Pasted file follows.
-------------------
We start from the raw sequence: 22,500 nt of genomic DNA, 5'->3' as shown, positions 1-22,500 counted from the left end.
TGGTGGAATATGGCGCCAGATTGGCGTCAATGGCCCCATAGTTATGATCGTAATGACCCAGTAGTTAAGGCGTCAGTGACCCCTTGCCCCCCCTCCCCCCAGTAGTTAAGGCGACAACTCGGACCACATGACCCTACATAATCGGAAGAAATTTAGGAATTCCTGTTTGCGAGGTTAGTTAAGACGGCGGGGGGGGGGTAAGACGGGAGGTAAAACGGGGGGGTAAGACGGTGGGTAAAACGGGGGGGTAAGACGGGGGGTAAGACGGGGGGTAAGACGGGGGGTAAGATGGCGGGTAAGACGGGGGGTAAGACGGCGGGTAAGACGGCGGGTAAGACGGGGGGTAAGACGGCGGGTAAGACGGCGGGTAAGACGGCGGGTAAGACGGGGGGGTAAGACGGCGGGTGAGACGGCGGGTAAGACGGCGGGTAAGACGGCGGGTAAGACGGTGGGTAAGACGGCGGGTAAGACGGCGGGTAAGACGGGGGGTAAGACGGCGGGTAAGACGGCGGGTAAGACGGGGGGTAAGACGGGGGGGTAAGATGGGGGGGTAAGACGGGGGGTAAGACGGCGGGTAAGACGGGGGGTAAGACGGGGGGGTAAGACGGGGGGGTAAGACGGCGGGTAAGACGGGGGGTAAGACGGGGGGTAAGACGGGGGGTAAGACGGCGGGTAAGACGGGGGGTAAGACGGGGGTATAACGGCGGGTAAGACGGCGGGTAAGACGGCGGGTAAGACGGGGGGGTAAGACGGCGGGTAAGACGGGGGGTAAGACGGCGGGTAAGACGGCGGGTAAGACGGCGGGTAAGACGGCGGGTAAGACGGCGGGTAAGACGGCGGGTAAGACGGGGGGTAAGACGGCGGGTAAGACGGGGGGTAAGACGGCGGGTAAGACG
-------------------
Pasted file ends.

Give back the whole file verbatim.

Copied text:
We start from the raw sequence: 22,500 nt of genomic DNA, 5'->3' as shown, positions 1-22,500 counted from the left end.
TGGTGGAATATGGCGCCAGATTGGCGTCAATGGCCCCATAGTTATGATCGTAATGACCCAGTAGTTAAGGCGTCAGTGACCCCTTGCCCCCCCTCCCCCCAGTAGTTAAGGCGACAACTCGGACCACATGACCCTACATAATCGGAAGAAATTTAGGAATTCCTGTTTGCGAGGTTAGTTAAGACGGCGGGGGGGGGGTAAGACGGGAGGTAAAACGGGGGGGTAAGACGGTGGGTAAAACGGGGGGGTAAGACGGGGGGTAAGACGGGGGGTAAGACGGGGGGTAAGATGGCGGGTAAGACGGGGGGTAAGACGGCGGGTAAGACGGCGGGTAAGACGGGGGGTAAGACGGCGGGTAAGACGGCGGGTAAGACGGCGGGTAAGACGGGGGGGTAAGACGGCGGGTGAGACGGCGGGTAAGACGGCGGGTAAGACGGCGGGTAAGACGGTGGGTAAGACGGCGGGTAAGACGGCGGGTAAGACGGGGGGTAAGACGGCGGGTAAGACGGCGGGTAAGACGGGGGGTAAGACGGGGGGGTAAGATGGGGGGGTAAGACGGGGGGTAAGACGGCGGGTAAGACGGGGGGTAAGACGGGGGGGTAAGACGGGGGGGTAAGACGGCGGGTAAGACGGGGGGTAAGACGGGGGGTAAGACGGGGGGTAAGACGGCGGGTAAGACGGGGGGTAAGACGGGGGTATAACGGCGGGTAAGACGGCGGGTAAGACGGCGGGTAAGACGGGGGGGTAAGACGGCGGGTAAGACGGGGGGTAAGACGGCGGGTAAGACGGCGGGTAAGACGGCGGGTAAGACGGCGGGTAAGACGGCGGGTAAGACGGCGGGTAAGACGGGGGGTAAGACGGCGGGTAAGACGGGGGGTAAGACGGCGGGTAAGACG